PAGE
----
A few years later, at 48, I was still going strong with my minimal eating and extreme internal damage. And believe it or not, I was still with the narcissistic sociopath… but not for long. To my complete shock, he left me for another woman. I was devastated. Broken. I allowed my weightless body to lie on the bathroom floor for weeks as I cried. I couldn’t go into work because I was so broken, so I quit and moved to Washington state. From there, I was diagnosed with severe grief, PTSD, and a few other mental health issues. I didn’t work for two years and felt like a failure in every sense of the word.

Counting my clearly defined ribs once caused me so much comfort, but it didn’t matter anymore because I wasn’t desirable – I had been replaced by another woman.

I would also soon discover my mal-nourishment led to my neuropathy in both my feet and hands.

Amidst my self-disdain and constant feelings of unworthiness, came a beacon of hope. My friend, Bethany. She worked with my mom to get me the treatment I needed for my mental and physical health. I am quite confident I would not be alive today without their intervention. For the first year after the narcissist’s exit, Bethany would cook me breakfast and dinner; she would sit there and watch me eat until I’d finished enough to satisfy her. Pleasing her with my newly formed eating habits was the only joy I got out of life.

After a year of life with Bethany, meat, and veggies, I was still struggling, so I moved to Arizona with my mom. She welcomed me in immediately and took over the reigns – she knew if she didn’t make me eat, I wouldn’t. She watched me drink Boosts a couple times a day and would quickly get me into treatment as my panic disorder became intolerable, which led to suicidal ideations.

This time, I was finally willing to give everything I had to make myself well; I was committed to treatment and started going to church regularly. I felt myself come back alive and learned how to implement coping skills, as well as the power to say, “no.” With continued practice, I finally accepted that I was not the problem in my failed relationship; I could recognize how he manipulated his prey (me) for years. I was re-framing my thoughts and talking to myself as I would a friend. If I felt something negative start to creep in, I would often replace it by speaking something positive out loud. I was able to identify my triggers and implement powerful breathing techniques which I still use to this day.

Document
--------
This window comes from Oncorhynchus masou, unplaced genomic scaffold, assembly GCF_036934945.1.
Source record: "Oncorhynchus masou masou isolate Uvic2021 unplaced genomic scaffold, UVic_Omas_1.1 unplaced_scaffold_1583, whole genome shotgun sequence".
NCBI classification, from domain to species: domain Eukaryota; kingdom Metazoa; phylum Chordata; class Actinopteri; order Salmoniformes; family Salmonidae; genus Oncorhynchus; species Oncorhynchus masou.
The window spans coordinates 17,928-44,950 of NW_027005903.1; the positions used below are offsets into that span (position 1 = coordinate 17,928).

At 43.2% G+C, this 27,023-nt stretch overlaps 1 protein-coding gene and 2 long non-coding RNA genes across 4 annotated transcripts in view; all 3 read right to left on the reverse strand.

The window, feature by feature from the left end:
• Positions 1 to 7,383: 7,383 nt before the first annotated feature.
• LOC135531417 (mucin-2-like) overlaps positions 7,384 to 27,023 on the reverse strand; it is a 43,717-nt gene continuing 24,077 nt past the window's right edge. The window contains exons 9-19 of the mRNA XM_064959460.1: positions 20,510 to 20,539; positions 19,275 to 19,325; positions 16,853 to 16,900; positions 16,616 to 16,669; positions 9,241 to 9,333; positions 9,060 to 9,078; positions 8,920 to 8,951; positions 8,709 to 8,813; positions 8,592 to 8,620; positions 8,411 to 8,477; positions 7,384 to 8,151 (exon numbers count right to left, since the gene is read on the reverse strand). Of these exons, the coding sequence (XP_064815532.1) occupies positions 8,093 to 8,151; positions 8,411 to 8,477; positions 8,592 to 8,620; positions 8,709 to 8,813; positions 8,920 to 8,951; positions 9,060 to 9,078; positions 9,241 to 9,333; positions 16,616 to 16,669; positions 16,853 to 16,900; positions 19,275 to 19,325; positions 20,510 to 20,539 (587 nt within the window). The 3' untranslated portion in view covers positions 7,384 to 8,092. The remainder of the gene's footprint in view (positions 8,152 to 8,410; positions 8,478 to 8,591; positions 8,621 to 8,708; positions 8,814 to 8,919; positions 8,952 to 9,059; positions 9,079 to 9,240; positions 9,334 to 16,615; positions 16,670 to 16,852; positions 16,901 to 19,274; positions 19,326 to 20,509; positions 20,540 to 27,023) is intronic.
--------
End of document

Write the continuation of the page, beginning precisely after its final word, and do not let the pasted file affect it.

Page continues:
This is not to say I’m the picture of health; I still struggle every day and pause before I eat anything. I wonder if I am fat. I think about seeing all my ribs. These may be things I battle for the rest of my life, but the point is, I am self aware and I have the power to be who I want to be now, which is not someone who is consumed by the way they look. I know, now, that the reflection I see is just my shell – it has nothing to do with who I am, thus, the only mirror in my home resides in the bathroom, and I sense that once a piece of art calls to me, I’ll be viewing that beauty as I wash my hands.

In closing, I realize no one can snap their fingers and force you to have a positive image of yourself, but I can also recognize how many people struggle with their body and that shedding a light on these issues will help keep the narrative in the forefront of our minds and make us think about what fuels our bodies rather than what keeps us skinny.

Lysa Page